Ironically, it was Morris's son, Robert Tappan Morris, who brought him into the national spotlight: In 1988, the younger Morris, then 22, released an early computer worm that brought much of the Internet to its knees. The senior Morris said at the time that he hadn't paid much attention to his son's interest in programming: "I had a feeling this kind of thing would come to an end the day he found out about girls," he said. "Girls are more of a challenge."
Intelligence, Artificial and Otherwise
September 1927 - October 2011
He may be best known as the creator of the Lisp programming language and as the "father of artificial intelligence" (he coined the term in 1956), but John McCarthy's influence in IT reached far beyond would-be thinking machines. For example, in 1957 McCarthy started the first project to implement time-sharing on a computer, and that initiative sparked more elaborate time-sharing projects including Multics, which in turn led to the development of Unix.
In an early 1970s presentation, McCarthy suggested that people would one day buy and sell goods online, which led researcher Whitfield Diffie to develop public-key cryptography for authenticating e-commerce documents. In 1982, McCarthy even proposed a "space elevator" that was eventually considered by a government lab as an alternative to rockets.
But McCarthy's first love was A.I., which turned out to be harder than he first thought. In the 1960s, McCarthy predicted that, with Pentagon funding, working A.I. would be achieved within a decade. It wasn't -- as McCarthy later joked, real A.I. would require "1.8 Einsteins and one-tenth of the resources of the Manhattan Project."
The Digital Man
February 1926 - February 2011
As an engineer working at MIT's Lincoln Laboratory in the 1950s, Ken Olsen noticed that students lined up to use an outdated computer called the TX-0, even though a much faster mainframe was available. The difference? The mainframe ran batch jobs, while the TX-0 (which Olsen had helped develop as a grad student) allowed online interactivity.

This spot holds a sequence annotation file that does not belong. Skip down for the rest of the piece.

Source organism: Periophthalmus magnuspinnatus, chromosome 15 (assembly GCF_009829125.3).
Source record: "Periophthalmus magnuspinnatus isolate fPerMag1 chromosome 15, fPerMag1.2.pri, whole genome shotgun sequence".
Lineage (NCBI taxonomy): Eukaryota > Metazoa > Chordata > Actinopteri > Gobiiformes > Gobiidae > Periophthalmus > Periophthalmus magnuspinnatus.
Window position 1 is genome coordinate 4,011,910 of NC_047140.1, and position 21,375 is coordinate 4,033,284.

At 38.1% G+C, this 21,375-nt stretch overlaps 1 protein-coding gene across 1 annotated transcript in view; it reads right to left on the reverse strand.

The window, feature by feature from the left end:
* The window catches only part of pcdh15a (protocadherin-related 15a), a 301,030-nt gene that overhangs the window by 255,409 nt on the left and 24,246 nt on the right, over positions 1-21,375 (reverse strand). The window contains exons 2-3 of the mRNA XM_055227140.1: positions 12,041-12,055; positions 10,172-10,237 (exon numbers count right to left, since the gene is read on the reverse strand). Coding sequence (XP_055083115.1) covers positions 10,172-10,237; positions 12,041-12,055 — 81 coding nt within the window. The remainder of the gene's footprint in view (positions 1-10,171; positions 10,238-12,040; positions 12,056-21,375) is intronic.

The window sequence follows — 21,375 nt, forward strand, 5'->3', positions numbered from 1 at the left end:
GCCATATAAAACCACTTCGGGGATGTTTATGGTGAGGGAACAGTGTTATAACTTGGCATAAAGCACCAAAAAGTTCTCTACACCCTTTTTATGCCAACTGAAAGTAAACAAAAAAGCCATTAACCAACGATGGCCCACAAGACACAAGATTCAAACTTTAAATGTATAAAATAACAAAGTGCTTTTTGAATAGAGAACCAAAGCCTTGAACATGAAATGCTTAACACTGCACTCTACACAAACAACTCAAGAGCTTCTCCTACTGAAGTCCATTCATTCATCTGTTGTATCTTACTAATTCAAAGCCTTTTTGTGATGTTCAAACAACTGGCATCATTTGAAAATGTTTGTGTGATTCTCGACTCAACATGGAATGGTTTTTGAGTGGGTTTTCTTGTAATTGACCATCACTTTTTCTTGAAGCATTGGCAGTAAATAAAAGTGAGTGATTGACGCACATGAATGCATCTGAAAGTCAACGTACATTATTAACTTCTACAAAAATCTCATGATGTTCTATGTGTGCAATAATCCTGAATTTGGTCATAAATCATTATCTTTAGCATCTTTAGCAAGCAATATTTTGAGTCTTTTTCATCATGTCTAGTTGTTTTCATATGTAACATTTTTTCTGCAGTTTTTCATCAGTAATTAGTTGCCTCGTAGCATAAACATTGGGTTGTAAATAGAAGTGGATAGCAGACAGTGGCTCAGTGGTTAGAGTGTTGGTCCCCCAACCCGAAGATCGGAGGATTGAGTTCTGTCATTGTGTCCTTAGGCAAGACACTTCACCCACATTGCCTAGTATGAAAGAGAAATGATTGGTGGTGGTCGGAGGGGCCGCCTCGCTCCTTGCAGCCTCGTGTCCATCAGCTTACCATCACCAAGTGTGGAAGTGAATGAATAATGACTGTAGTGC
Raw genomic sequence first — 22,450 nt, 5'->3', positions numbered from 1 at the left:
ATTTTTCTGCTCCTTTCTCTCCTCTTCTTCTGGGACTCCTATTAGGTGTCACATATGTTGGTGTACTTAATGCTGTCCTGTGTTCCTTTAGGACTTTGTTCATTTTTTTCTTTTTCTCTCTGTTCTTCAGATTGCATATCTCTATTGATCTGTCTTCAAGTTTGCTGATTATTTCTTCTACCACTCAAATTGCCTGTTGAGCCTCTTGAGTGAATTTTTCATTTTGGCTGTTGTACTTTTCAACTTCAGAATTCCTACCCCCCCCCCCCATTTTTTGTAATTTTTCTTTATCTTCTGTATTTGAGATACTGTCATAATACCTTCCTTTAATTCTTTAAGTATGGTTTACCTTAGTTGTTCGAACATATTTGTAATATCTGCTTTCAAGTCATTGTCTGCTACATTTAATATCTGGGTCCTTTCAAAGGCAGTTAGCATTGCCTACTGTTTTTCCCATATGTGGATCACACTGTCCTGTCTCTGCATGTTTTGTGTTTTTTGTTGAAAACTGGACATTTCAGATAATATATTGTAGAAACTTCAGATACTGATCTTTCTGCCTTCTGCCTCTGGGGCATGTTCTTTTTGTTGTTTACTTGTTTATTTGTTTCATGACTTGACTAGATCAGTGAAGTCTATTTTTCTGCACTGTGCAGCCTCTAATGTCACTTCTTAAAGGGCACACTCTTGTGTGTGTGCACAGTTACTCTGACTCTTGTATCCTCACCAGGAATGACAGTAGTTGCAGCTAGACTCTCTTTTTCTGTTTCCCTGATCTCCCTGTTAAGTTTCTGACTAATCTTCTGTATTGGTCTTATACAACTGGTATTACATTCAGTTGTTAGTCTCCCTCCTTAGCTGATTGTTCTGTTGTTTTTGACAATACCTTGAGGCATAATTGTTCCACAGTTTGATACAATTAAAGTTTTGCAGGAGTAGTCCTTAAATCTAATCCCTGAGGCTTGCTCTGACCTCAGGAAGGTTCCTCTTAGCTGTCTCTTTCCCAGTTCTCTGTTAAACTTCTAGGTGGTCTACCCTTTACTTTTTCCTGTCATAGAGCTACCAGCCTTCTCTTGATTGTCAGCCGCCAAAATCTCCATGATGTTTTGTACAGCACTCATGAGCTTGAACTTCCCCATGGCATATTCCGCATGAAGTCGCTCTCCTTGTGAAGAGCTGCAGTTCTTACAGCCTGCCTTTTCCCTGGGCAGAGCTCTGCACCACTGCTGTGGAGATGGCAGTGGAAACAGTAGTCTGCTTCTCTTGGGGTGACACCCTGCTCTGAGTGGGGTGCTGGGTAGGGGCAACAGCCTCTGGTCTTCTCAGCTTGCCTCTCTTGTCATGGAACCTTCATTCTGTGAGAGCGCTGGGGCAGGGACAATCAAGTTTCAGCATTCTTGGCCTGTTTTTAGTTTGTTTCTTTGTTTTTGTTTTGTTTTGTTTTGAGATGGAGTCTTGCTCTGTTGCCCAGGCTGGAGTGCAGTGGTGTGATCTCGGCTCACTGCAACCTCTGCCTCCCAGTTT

In 1957, Olsen and a colleague, Harlan Anderson, took that insight and $70,000 in venture capital money and started Digital Equipment Corp. (DEC) to make smaller, more interactive machines. The company's PDP minicomputers were inexpensive enough that a corporate department could own one (a PDP-7 was used to develop the first version of Unix at Bell Labs).
Olsen's management approach as CEO -- hire very smart people and expect them to perform as adults -- helped DEC become the second biggest computer maker after IBM. But Olsen was also opinionated and sometimes stubborn. He publicly grumbled about Unix (calling it "snake oil") even as his company sold lots of Unix workstations, and DEC was late to join the move to PCs. DEC's sales declined, and in July 1992, Olsen was forced to resign from the company he founded. DEC was sold to Compaq six years later.
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